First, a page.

Oikos (2017) Mixed-Media Installation - glass brick, plants, paint on ceramic lamp, paint on ink-jet print, glass sheets
Ernst Haeckel’s oekologie (ecology) is the “relation of the animal both to its organic as well as its inorganic environment.” The word comes from the Greek oikos, meaning “household,” “home,” or “place to live.” Oikos (2017) developed from a series of portraiture sessions in the artist’s home. Layers of light, organics and non-organic materials were projected, pressed, painted on to the body, exploring the shape of black queer ecologies.
The installation accompanied a month of art and cultural programming at the Queen's Museum as part of the “Set On Freedom” series, curated by Lee Bullitt, Tiffany Joy Butler, Jes Fan, Ayasha Guerin, and Sue Jeong Ka. One year following the inaugural SoF retreat, the works presented in this exhibition and accompanying program series, Set on Freedom, were created during the artists’ work to foster an inclusionary and mutually-supportive artistic community. Acting as self-disciplined cultural organizers during this process, the exhibiting artists explored their own representations of race, gender, sexuality, and love, de-centering whiteness and imagining radical systems of progress to uplift themselves as queer artists of color.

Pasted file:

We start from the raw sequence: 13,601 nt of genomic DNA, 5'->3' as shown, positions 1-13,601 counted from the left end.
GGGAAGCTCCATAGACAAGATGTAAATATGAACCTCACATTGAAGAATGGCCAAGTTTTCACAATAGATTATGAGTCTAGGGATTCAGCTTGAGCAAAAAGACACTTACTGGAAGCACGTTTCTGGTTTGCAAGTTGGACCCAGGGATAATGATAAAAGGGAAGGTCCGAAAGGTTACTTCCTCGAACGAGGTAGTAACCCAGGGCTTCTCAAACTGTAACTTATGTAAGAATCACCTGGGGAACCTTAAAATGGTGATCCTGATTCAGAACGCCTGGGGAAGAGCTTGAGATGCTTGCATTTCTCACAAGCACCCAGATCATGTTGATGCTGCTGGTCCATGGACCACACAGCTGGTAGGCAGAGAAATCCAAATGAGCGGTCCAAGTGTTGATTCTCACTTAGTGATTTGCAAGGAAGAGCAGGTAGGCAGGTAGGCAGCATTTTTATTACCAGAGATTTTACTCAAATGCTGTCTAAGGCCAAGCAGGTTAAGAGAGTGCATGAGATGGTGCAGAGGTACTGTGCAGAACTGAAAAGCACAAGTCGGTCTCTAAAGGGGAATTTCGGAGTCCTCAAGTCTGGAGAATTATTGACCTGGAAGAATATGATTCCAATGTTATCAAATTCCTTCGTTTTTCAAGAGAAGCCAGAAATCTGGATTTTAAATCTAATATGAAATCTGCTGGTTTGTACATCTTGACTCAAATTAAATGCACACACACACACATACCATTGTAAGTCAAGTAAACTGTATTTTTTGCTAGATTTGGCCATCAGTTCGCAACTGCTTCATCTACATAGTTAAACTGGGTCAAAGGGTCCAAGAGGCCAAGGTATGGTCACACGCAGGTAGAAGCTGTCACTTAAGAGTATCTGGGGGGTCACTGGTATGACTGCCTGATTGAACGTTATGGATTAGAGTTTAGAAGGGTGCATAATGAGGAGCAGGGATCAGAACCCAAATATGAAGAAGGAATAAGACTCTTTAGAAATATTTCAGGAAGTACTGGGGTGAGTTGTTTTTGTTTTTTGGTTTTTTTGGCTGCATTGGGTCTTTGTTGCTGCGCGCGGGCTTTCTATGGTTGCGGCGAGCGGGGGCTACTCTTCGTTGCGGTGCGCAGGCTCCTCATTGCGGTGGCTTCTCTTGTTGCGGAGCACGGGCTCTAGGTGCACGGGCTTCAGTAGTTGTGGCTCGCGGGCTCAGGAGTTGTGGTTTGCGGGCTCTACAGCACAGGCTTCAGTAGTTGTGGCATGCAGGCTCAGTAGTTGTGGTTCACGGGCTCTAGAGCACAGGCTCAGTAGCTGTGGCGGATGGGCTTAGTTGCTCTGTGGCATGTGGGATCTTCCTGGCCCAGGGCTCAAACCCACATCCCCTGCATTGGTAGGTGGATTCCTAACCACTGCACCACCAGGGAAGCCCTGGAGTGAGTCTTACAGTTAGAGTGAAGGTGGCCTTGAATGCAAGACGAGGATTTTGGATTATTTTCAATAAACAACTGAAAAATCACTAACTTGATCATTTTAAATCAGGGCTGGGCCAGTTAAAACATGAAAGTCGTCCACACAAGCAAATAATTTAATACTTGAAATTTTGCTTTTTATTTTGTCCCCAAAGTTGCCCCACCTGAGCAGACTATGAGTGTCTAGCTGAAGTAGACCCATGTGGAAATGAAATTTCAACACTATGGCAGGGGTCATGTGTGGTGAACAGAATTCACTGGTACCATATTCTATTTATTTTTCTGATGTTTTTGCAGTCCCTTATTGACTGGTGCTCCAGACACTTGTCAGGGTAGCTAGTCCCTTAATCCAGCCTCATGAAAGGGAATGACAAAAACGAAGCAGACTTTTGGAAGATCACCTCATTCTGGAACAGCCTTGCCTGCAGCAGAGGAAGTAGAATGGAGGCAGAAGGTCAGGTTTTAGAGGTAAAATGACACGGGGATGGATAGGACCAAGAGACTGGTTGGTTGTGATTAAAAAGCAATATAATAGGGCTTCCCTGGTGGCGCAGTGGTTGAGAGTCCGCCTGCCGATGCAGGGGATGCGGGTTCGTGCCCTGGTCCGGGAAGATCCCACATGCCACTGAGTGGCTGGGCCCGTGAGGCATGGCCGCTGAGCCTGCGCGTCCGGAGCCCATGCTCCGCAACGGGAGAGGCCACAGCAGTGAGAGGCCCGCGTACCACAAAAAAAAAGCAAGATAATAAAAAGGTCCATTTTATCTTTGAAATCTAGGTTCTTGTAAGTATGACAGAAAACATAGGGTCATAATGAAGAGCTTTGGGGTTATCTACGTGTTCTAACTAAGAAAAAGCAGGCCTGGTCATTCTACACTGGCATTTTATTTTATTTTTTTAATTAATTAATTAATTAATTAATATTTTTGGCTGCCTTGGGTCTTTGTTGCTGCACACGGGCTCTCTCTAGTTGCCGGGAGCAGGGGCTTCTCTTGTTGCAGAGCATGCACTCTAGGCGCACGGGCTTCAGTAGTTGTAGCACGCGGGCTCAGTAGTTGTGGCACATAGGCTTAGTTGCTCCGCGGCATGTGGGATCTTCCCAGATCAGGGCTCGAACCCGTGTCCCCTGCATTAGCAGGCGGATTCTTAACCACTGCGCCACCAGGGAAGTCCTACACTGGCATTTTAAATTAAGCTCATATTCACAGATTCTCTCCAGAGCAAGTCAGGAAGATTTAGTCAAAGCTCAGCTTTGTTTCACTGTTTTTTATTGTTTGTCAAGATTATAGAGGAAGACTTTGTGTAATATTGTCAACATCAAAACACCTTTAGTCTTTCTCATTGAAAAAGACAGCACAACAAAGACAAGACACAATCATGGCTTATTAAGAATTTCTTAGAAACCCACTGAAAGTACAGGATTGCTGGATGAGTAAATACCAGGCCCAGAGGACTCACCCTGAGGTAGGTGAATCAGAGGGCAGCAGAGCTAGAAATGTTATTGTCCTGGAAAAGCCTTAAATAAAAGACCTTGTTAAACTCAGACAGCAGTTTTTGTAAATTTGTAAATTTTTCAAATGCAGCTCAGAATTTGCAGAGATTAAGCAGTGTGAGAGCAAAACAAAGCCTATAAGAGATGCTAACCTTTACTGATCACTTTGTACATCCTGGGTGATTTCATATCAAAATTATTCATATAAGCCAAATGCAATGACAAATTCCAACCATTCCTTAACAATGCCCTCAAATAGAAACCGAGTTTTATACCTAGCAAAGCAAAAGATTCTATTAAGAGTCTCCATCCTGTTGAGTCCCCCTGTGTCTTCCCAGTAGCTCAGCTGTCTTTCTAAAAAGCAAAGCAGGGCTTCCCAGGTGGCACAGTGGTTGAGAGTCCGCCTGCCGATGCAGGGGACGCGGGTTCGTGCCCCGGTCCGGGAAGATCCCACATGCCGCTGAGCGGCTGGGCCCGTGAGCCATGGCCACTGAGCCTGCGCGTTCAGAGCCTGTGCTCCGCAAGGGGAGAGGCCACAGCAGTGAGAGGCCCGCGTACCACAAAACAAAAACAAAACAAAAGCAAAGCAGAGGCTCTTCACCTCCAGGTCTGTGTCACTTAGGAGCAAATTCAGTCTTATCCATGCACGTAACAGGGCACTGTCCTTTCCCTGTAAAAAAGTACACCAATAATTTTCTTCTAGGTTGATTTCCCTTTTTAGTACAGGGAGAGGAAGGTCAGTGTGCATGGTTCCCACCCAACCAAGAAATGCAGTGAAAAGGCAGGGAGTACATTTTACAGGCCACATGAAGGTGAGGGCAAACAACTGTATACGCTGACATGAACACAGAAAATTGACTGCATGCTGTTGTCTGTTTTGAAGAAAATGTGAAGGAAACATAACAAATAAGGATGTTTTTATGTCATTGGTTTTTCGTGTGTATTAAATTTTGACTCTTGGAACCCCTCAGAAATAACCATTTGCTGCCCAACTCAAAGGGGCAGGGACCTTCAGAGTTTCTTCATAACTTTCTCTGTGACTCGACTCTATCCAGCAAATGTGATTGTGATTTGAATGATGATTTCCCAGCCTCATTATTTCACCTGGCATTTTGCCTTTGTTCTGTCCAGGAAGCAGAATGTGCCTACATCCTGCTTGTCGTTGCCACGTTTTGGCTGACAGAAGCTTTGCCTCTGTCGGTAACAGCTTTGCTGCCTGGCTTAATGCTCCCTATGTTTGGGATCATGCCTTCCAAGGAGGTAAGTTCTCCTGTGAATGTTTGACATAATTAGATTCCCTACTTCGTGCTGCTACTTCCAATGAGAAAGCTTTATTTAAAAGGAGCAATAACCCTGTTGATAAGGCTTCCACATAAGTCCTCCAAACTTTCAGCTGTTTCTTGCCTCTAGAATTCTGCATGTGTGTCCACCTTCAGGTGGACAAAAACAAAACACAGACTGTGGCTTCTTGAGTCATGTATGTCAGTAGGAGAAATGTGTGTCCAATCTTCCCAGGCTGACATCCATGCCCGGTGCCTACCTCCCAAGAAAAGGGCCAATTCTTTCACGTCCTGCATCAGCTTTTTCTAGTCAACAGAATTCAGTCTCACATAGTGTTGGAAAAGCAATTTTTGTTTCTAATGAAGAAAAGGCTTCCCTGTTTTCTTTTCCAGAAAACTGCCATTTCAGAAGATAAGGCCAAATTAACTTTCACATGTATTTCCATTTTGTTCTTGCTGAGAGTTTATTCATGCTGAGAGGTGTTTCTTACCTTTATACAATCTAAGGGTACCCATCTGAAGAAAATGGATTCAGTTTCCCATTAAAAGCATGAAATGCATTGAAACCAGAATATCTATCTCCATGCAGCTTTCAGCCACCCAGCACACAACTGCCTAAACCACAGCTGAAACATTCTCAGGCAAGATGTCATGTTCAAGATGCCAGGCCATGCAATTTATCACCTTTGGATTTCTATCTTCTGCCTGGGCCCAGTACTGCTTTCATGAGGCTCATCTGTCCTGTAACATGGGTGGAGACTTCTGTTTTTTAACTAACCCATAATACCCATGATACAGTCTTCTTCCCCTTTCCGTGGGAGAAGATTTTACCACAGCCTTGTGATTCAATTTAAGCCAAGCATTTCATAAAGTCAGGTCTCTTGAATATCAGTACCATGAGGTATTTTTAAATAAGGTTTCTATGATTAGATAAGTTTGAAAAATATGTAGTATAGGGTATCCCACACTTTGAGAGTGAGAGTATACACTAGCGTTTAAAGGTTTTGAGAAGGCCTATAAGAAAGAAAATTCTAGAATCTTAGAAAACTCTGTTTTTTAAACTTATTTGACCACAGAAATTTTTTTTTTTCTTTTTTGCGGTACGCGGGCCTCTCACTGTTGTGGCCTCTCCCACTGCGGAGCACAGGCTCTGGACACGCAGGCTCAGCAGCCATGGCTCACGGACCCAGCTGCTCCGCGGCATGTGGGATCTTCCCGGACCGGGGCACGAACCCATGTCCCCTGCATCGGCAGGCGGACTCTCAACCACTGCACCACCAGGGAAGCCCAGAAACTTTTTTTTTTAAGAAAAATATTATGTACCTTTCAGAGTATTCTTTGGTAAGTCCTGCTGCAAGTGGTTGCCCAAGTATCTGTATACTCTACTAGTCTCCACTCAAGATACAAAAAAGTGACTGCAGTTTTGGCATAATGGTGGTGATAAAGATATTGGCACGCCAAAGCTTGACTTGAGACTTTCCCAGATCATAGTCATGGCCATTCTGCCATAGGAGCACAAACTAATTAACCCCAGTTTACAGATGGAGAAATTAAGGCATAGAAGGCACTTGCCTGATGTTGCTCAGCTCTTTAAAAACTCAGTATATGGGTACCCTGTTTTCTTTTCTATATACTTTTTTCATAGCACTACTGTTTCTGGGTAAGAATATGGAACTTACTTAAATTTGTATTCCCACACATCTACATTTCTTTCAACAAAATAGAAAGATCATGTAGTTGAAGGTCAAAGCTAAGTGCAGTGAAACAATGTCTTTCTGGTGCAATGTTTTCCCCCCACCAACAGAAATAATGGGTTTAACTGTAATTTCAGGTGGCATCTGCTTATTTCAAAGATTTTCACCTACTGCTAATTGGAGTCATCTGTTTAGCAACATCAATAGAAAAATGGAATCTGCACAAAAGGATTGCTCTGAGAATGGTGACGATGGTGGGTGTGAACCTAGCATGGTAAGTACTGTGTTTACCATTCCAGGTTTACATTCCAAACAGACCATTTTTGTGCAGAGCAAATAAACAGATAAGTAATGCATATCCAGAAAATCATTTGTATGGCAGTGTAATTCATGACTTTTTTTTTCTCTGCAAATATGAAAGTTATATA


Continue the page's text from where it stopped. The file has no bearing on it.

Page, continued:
A Sudden Change in Course (2012) Mixed-media installation - fabric, wire, painted gold leaves, inkjet prints, vegetables, seaweed, rice, paper plates.
The alluvial history of the Mississippi river hangs from ceiling to floor. Drawn from a 1930’s Army Corps of Engineer’s survey map, each color represents a different century of the river’s natural meander, while the gold leaves reference the value of its flowing sediments. This history is hung before a gridded image of a flooded New Orleans after Hurricane Katrina, a photograph taken from an Army Corps of Engineer helicopter. On the other side of the wall, a lecture-performance: the rolling of vegetable maki rolls for each attendant. In the time it took to roll, they were explained the history of Mississippi flood control and its disastrous effects on the populations who live on (and in) the river. When attendees were finished with their food-for-thought, they were invited to hang their plates around a framed image of the endangered Mississippi salmon.